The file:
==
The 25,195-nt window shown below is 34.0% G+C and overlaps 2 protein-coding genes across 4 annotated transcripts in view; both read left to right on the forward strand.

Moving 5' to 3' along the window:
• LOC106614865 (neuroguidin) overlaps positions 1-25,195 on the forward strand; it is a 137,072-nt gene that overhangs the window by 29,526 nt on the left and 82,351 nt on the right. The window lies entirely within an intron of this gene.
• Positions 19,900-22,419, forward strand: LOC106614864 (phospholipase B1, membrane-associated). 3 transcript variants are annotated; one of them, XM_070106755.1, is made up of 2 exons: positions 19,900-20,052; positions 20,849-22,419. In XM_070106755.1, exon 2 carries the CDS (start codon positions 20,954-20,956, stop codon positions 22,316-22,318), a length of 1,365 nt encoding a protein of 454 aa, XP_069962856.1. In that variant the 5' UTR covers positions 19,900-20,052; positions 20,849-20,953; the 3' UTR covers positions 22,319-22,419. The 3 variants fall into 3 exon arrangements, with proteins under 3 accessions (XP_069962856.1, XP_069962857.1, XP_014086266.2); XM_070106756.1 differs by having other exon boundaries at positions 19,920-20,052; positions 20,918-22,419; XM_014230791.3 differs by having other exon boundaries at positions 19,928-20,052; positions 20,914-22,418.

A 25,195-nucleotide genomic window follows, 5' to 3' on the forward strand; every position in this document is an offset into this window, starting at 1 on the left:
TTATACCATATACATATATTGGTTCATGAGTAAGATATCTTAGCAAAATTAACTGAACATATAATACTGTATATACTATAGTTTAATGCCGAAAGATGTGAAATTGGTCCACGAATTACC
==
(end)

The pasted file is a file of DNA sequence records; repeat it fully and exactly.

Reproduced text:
The 25,195-nt window shown below is 34.0% G+C and overlaps 2 protein-coding genes across 4 annotated transcripts in view; both read left to right on the forward strand.

Moving 5' to 3' along the window:
• LOC106614865 (neuroguidin) overlaps positions 1-25,195 on the forward strand; it is a 137,072-nt gene that overhangs the window by 29,526 nt on the left and 82,351 nt on the right. The window lies entirely within an intron of this gene.
• Positions 19,900-22,419, forward strand: LOC106614864 (phospholipase B1, membrane-associated). 3 transcript variants are annotated; one of them, XM_070106755.1, is made up of 2 exons: positions 19,900-20,052; positions 20,849-22,419. In XM_070106755.1, exon 2 carries the CDS (start codon positions 20,954-20,956, stop codon positions 22,316-22,318), a length of 1,365 nt encoding a protein of 454 aa, XP_069962856.1. In that variant the 5' UTR covers positions 19,900-20,052; positions 20,849-20,953; the 3' UTR covers positions 22,319-22,419. The 3 variants fall into 3 exon arrangements, with proteins under 3 accessions (XP_069962856.1, XP_069962857.1, XP_014086266.2); XM_070106756.1 differs by having other exon boundaries at positions 19,920-20,052; positions 20,918-22,419; XM_014230791.3 differs by having other exon boundaries at positions 19,928-20,052; positions 20,914-22,418.

A 25,195-nucleotide genomic window follows, 5' to 3' on the forward strand; every position in this document is an offset into this window, starting at 1 on the left:
TTATACCATATACATATATTGGTTCATGAGTAAGATATCTTAGCAAAATTAACTGAACATATAATACTGTATATACTATAGTTTAATGCCGAAAGATGTGAAATTGGTCCACGAATTACC